From support firepower to transport, armored vehicles provide valuable backup in rough terrain. While some utilize the hardy tank chassis as their base design, others use wheels for a faster mode of travel.

American VehiclesEdit

M2 BradleyEdit

M2 Bradley

(TDA03) M2 Bradleys of the US Army.

The M2 is the primary IFV of the US Army, providing quick transportation and fire support to infantry in combat situations.

Japanese VehiclesEdit

Type-87 SPAAGEdit


(FD) IJA/MDF Type-87.

Armed with a 35mm rapid-fire cannon system, the Type-87 is designed to be a cheap counter to smaller BETA strains. While it excels in its high rate of firepower output, it is woefully outmatched in direct combat, where it is easily overwhelmed by sheer numbers.

Type-87 Armored Reconnaissance VehicleEdit

An 8-wheeled armored vehicle, with a cannon weapon mounted on a main turret.

Komatsu LAVEdit

A lightweight, 4-wheeled armored vehicle with the capability to mount a selection of armaments on the top of the vehicle.

Flamethrower TankEdit

A tank chassis outfitted with a flamethrower system, commonly used to dispose of BETA corpses after a battle. Direct combat situations are not recommended for this vehicle.

Soviet Vehicles Edit


An IFV used by both the Soviets and the East Germans, the amphibious BMP-1 has a crew of 3; the driver, the gunner, and the commander. The vehicle, with an armament of a 73mm main cannon, a 7.62mm machinegun, and a missile launcher, can carry up to 8 passengers, who can provide additional firepower from inside the BMP due to the vehicle's firing ports, allowing them to fire on targets. However, exoskeleton-armed infantry cannot enter because of the vehicle's small size.


Also known as the Shilka, first adopted in 1962 by the Soviet army mainly to provide air defence for frontline ground troops with secondary role of direct ground support it quickly found itself after 1973 with the Invasion of Kashgar and humanity's loss on the moon only in the ground support role; it's quad 23mm autocannons with a rate of fire reaching 1000 per barrel and high ammuniton supply of total 2000 rounds gives the ZSU-23-4 a formidable firepower, allowing it to defeat smaller BETA strains more effectivly then other conventional ground vehicles in the Soviet armed forces.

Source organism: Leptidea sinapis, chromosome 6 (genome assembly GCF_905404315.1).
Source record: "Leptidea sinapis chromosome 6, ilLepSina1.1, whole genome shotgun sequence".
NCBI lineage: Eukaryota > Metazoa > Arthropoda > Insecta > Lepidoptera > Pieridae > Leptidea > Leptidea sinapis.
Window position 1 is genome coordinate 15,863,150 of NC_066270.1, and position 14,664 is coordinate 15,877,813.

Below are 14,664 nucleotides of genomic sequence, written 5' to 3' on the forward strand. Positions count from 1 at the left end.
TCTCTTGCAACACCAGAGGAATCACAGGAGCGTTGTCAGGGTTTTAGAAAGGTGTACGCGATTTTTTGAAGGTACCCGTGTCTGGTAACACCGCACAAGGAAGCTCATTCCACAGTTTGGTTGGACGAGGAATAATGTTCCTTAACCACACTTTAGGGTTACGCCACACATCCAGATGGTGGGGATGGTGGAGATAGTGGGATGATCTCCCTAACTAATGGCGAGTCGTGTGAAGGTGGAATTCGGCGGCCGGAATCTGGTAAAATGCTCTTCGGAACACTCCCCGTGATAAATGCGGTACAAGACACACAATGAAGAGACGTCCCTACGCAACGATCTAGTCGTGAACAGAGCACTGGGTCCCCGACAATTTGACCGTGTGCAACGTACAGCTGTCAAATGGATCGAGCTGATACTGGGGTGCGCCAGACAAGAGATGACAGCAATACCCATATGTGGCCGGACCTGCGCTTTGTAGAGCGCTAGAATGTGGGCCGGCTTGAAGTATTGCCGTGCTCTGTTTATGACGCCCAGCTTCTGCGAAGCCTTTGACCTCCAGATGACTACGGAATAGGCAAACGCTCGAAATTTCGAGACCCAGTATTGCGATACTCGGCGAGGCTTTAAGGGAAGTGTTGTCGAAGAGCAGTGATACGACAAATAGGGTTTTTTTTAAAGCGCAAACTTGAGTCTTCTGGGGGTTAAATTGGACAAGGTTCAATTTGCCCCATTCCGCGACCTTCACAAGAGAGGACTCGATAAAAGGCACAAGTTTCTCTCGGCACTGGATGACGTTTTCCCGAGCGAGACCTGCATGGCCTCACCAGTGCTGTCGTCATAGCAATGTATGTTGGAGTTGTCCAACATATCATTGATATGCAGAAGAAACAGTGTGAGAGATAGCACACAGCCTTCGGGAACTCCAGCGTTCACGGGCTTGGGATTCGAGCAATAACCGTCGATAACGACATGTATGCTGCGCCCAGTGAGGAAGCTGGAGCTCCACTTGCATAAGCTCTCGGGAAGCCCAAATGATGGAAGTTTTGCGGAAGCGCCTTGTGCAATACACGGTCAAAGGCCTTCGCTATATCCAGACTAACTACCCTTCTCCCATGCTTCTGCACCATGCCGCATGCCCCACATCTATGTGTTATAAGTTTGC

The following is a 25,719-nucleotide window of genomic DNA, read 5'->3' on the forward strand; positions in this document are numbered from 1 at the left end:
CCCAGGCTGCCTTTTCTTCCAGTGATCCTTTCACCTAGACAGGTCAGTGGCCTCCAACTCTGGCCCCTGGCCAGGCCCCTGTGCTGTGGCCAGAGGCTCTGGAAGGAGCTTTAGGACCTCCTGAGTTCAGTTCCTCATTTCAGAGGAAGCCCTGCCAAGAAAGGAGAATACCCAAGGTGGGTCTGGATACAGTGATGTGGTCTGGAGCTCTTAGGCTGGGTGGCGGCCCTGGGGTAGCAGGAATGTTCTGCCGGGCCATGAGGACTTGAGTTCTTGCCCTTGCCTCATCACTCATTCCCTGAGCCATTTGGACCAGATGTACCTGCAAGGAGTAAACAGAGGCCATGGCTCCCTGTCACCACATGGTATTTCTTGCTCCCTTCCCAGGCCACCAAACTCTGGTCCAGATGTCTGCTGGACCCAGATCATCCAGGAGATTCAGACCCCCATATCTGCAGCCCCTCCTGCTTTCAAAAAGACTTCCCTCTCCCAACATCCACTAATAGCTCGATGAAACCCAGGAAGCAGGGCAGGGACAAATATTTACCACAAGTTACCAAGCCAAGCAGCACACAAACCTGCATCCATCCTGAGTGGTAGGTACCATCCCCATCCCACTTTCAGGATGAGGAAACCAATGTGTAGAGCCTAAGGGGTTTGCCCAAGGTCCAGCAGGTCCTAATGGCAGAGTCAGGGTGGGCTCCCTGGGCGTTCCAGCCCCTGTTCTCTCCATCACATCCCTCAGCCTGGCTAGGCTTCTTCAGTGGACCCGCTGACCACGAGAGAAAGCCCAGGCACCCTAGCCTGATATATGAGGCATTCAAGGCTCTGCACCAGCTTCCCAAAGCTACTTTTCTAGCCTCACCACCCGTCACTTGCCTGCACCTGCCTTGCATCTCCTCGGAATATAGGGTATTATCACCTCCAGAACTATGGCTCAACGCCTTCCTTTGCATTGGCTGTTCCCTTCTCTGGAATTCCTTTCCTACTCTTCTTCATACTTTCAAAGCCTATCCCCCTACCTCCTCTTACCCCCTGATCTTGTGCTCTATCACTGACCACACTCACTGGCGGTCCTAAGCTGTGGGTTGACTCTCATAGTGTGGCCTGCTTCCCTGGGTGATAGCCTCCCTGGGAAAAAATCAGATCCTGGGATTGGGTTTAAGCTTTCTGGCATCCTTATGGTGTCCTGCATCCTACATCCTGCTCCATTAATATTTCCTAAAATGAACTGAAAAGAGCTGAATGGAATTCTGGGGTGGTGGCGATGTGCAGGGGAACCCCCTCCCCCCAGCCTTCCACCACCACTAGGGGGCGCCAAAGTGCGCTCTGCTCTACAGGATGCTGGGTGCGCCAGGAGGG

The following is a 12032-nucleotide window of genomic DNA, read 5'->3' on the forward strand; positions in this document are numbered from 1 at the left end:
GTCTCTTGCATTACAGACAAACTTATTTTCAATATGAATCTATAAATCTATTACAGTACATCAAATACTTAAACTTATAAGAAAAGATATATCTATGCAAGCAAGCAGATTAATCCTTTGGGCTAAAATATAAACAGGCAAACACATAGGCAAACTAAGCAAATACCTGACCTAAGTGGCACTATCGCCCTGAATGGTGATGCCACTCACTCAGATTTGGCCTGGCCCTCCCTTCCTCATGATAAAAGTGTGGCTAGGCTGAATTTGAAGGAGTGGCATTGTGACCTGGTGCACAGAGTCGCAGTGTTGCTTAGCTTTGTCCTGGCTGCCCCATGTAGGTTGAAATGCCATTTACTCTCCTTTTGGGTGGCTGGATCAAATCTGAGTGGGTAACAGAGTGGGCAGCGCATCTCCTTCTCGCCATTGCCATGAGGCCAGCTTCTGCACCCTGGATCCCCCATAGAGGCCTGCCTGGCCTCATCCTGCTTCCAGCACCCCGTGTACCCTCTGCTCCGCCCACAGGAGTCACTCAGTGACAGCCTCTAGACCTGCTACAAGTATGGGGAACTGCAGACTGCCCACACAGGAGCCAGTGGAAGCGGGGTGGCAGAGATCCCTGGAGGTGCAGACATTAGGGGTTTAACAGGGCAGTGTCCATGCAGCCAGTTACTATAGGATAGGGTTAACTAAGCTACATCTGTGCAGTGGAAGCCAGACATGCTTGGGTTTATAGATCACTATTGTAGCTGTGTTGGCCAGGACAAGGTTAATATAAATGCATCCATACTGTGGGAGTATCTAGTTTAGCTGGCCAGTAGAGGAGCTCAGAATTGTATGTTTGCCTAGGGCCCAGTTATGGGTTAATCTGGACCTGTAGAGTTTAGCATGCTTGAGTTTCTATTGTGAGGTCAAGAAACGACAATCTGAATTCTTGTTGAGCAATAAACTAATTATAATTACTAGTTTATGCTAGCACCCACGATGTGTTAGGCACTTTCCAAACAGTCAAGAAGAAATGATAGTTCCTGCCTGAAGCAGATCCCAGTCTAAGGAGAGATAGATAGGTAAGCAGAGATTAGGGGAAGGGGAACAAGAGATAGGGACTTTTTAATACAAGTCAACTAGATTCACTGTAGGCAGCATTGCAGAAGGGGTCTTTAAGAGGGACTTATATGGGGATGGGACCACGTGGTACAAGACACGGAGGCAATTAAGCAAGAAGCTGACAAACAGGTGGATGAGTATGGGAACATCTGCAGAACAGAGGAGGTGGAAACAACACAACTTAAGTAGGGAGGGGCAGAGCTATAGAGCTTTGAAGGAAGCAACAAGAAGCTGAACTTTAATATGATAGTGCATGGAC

2S6 TunguskaEdit

Designed to replace the ZSU-23-4 Shilka, the 2S6 Tunguska boast an different chassis and various upgraded and different systems. The main big difference between the Tunguska and Shilka in the ground support role is that the 2S6 Tunguska uses 2 dual 30mm autocannons instead of 23mm autocannons, giving it higher destructive firepower due to larger rounds which have more kinetic energy. Firing at a rate of 1200 rounds per barrel with a total ammuntion supply of 1904 rounds the 2S6 Tunguska easily beat the ZSU-23-4 Shilka in raw combat performance but at the cost of weighting 34 tons, 14 tons more then the shilka.
Several of these vehicles are stationed at Kamchatka as ranged support for the Soviet forces holding the Far East defence line.

European Vehicles Edit

Armored Personnel CarrierEdit


(MLA) A VBL (front) and APC (back) in motion - the VBL is equipped for recon.

An armored fighting vehicle designed in Switzerland, the APC in use by UN forces carries both light ahd heavy machineguns to combat smaller strains of BETA, as well as ferry infantry into the heat of combat. However, its small size prevents it from transporting troops outfitted with combat exoskeletons.


Also known as the Véhicule Blindé Léger (meaning "Light Armored Vehicle"), this lightweight French-made 4x4 all-terrain vehicle comes with various weapon and equipment customization options (varying from reconnaissance to heavier armaments) and is in use by various countries.

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